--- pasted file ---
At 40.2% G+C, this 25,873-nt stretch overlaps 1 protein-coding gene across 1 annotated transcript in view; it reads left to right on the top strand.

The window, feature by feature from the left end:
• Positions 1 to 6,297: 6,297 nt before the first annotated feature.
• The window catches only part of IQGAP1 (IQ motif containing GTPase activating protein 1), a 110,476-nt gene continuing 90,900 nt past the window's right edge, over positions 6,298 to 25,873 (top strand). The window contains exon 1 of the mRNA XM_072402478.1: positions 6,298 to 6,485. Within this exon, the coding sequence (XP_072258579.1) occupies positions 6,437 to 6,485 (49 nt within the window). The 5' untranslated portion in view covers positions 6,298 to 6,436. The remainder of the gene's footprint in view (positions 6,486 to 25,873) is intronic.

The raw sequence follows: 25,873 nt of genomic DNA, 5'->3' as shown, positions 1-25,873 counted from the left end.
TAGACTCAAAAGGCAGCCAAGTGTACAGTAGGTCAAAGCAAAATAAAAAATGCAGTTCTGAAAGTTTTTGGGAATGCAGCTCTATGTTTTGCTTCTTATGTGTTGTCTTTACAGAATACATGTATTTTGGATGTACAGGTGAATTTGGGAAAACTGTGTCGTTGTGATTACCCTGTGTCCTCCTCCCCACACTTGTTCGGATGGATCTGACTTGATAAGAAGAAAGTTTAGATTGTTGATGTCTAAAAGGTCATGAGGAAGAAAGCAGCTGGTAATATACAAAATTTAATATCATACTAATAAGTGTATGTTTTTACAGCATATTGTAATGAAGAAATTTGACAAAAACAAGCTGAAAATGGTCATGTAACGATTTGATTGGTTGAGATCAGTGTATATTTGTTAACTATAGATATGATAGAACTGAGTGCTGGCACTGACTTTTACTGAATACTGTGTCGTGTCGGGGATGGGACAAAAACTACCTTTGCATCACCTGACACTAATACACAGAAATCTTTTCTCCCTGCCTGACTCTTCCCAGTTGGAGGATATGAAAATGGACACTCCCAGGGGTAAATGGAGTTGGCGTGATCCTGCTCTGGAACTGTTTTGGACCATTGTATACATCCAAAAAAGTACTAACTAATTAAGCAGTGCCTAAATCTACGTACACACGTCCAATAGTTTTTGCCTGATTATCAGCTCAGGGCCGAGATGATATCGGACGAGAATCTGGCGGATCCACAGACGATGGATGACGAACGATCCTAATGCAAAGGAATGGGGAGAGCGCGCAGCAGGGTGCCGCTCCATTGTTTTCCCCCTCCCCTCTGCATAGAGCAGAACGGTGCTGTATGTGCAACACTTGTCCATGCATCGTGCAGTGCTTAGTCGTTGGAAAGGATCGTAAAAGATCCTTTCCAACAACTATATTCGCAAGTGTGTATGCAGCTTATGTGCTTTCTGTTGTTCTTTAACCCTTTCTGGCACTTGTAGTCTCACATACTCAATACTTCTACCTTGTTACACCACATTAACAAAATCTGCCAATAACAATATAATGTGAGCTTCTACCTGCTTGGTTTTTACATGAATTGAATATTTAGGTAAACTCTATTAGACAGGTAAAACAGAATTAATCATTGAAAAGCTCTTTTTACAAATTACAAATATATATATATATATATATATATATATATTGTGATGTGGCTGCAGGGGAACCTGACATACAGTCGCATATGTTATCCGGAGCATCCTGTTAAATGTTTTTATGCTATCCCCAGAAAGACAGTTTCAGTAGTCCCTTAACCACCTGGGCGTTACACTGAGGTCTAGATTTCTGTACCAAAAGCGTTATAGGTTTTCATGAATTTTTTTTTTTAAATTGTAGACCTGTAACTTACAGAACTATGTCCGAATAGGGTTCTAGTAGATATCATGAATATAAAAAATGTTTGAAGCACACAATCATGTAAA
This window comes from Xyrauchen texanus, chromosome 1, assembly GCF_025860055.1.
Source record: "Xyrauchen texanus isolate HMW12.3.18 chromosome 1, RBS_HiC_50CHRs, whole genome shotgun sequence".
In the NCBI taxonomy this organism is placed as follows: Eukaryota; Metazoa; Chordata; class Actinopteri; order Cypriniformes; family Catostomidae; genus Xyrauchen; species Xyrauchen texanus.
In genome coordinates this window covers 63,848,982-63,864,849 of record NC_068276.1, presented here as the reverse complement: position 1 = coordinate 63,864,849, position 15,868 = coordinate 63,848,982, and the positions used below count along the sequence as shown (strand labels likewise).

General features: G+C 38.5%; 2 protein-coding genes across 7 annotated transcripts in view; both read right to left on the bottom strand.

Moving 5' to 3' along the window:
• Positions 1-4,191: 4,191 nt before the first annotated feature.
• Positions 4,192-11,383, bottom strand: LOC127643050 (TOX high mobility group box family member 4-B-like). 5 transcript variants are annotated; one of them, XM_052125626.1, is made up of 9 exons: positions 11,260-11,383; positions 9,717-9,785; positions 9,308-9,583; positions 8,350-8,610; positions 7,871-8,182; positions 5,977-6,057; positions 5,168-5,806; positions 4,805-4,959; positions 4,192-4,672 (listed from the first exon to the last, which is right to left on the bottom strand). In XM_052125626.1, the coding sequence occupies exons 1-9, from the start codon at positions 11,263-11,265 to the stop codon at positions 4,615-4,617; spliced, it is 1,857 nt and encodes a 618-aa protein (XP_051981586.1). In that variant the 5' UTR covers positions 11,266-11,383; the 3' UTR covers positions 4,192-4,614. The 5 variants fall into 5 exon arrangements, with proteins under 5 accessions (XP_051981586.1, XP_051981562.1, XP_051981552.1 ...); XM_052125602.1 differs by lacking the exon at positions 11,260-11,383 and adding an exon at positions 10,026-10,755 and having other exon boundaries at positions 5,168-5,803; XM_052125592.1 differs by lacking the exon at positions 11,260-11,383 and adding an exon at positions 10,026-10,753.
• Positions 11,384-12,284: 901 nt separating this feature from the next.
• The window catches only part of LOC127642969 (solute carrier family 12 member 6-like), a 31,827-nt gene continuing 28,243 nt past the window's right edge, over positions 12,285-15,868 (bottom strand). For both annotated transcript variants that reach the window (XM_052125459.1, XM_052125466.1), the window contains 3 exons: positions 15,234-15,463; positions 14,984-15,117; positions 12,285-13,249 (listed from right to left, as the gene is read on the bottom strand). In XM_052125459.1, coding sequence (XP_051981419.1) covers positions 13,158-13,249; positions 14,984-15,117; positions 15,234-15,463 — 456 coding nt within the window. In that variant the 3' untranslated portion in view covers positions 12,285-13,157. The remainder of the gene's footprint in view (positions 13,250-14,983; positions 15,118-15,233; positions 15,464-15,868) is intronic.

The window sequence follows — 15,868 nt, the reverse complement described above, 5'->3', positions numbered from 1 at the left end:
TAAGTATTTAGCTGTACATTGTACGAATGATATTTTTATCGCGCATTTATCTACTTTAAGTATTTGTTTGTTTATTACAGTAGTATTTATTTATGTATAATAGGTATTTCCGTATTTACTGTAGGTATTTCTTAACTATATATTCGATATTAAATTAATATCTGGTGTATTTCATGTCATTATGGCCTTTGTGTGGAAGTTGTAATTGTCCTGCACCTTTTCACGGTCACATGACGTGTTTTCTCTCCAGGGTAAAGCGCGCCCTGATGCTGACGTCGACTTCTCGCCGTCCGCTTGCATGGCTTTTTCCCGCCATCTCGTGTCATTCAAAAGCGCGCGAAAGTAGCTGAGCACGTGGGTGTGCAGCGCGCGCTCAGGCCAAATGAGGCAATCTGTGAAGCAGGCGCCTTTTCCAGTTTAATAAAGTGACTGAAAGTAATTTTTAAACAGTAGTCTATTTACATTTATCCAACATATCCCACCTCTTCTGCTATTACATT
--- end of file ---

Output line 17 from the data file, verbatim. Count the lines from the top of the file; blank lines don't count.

The window sequence follows — 15,868 nt, the reverse complement described above, 5'->3', positions numbered from 1 at the left end: